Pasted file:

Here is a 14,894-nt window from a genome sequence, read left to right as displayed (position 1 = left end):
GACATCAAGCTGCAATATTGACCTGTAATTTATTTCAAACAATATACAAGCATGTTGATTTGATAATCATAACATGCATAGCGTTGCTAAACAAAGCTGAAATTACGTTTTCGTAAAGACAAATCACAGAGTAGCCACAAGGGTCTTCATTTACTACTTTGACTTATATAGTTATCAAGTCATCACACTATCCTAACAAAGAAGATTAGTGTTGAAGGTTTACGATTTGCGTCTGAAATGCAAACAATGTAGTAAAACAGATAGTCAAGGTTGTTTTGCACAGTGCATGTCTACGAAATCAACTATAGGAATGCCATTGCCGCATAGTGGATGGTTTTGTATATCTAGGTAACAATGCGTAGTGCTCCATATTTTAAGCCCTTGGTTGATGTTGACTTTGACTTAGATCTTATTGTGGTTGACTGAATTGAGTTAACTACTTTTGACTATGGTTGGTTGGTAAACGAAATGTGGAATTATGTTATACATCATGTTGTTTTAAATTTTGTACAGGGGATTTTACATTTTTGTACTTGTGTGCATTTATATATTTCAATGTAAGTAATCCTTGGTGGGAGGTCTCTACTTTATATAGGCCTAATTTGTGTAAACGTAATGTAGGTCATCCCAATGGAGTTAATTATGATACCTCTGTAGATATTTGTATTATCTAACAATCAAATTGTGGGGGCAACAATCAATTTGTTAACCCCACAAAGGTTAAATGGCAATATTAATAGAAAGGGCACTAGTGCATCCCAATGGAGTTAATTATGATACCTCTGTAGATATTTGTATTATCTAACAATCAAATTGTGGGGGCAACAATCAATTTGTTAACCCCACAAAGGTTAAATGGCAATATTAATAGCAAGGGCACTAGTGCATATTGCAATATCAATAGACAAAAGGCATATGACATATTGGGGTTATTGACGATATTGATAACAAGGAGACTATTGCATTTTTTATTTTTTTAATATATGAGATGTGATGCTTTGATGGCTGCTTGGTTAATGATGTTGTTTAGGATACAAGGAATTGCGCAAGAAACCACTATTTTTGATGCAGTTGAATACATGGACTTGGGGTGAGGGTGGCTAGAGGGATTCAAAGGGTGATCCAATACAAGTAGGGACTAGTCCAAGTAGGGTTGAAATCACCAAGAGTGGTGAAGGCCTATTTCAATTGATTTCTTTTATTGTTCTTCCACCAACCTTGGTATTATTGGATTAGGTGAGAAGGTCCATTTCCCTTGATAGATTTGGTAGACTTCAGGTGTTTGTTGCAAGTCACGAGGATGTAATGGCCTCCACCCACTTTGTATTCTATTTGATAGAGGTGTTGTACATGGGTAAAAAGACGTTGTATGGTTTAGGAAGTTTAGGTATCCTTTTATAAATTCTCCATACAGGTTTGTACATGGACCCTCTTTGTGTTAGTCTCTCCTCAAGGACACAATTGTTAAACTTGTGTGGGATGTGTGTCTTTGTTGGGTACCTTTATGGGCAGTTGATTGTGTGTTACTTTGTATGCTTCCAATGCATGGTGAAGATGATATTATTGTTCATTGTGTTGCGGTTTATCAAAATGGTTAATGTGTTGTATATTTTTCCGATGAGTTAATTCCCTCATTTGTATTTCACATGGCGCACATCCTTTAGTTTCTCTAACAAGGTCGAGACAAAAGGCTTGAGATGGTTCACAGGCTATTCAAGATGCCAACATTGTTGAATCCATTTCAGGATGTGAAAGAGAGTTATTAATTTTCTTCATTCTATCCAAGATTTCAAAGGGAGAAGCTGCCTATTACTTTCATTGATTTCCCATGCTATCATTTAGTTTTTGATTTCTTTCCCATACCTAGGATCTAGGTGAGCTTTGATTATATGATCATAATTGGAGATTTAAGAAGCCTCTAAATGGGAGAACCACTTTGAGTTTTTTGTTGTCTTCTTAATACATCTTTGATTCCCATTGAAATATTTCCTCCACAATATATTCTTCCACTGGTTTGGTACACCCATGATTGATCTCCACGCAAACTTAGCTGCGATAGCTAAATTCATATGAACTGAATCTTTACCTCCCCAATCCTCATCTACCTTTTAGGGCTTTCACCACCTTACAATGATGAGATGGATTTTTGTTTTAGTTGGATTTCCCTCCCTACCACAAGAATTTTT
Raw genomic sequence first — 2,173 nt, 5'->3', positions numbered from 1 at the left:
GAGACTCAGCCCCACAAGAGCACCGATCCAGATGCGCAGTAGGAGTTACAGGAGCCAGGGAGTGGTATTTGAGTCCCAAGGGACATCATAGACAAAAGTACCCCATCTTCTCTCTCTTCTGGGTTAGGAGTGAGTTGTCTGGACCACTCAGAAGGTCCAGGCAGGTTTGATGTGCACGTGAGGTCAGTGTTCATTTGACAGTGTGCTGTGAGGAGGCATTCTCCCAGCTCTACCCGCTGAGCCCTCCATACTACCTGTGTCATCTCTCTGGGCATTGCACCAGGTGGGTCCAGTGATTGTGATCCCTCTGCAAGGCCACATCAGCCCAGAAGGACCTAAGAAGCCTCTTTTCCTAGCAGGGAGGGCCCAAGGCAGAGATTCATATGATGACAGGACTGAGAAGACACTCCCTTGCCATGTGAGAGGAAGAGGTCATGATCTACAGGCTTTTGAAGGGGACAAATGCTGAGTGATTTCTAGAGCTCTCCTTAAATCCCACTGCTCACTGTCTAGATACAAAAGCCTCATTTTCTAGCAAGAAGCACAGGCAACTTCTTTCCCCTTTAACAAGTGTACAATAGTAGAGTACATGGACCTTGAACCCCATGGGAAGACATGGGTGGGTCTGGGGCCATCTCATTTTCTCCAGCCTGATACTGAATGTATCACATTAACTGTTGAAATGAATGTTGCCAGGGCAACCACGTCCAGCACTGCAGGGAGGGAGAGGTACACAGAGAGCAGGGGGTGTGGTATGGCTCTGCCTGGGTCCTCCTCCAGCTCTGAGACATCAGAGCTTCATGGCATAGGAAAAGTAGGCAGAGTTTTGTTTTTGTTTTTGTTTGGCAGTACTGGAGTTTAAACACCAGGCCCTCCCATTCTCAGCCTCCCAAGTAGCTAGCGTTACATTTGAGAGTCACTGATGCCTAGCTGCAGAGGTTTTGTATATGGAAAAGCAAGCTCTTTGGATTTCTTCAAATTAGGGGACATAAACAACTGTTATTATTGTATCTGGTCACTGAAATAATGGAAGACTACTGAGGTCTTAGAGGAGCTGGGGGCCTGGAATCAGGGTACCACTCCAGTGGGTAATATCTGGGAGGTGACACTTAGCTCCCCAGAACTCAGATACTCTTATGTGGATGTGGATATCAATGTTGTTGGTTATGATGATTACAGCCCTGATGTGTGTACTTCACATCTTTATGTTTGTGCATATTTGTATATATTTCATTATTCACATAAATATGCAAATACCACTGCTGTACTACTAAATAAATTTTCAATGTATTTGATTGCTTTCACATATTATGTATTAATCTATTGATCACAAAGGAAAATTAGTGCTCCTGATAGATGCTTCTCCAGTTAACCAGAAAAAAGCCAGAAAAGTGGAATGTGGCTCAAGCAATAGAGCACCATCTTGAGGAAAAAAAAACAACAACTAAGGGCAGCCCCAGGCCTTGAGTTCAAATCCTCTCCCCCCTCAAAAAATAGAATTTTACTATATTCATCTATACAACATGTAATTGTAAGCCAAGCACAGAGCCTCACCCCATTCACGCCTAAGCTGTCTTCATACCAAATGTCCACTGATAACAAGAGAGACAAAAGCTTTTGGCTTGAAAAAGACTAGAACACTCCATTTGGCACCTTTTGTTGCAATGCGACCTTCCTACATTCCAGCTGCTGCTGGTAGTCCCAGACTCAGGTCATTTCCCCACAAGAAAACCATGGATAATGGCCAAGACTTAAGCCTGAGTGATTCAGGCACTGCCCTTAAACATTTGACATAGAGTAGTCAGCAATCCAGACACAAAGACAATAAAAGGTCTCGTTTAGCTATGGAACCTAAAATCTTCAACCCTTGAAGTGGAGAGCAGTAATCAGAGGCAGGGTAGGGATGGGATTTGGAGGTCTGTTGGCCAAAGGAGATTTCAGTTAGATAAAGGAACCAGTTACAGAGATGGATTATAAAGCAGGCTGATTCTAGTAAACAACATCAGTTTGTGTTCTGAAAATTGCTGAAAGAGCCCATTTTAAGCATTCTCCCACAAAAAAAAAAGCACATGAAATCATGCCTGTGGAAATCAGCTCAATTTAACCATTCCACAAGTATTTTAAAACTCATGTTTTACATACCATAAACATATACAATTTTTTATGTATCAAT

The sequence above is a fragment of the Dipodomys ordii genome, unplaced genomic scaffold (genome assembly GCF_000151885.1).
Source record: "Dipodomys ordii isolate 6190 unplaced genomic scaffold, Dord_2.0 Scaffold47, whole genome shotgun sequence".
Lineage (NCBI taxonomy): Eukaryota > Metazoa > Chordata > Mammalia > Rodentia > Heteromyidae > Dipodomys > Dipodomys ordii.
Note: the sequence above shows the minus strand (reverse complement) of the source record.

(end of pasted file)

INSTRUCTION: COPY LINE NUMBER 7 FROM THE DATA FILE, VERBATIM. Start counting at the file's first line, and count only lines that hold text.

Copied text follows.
Lineage (NCBI taxonomy): Eukaryota > Metazoa > Chordata > Mammalia > Rodentia > Heteromyidae > Dipodomys > Dipodomys ordii.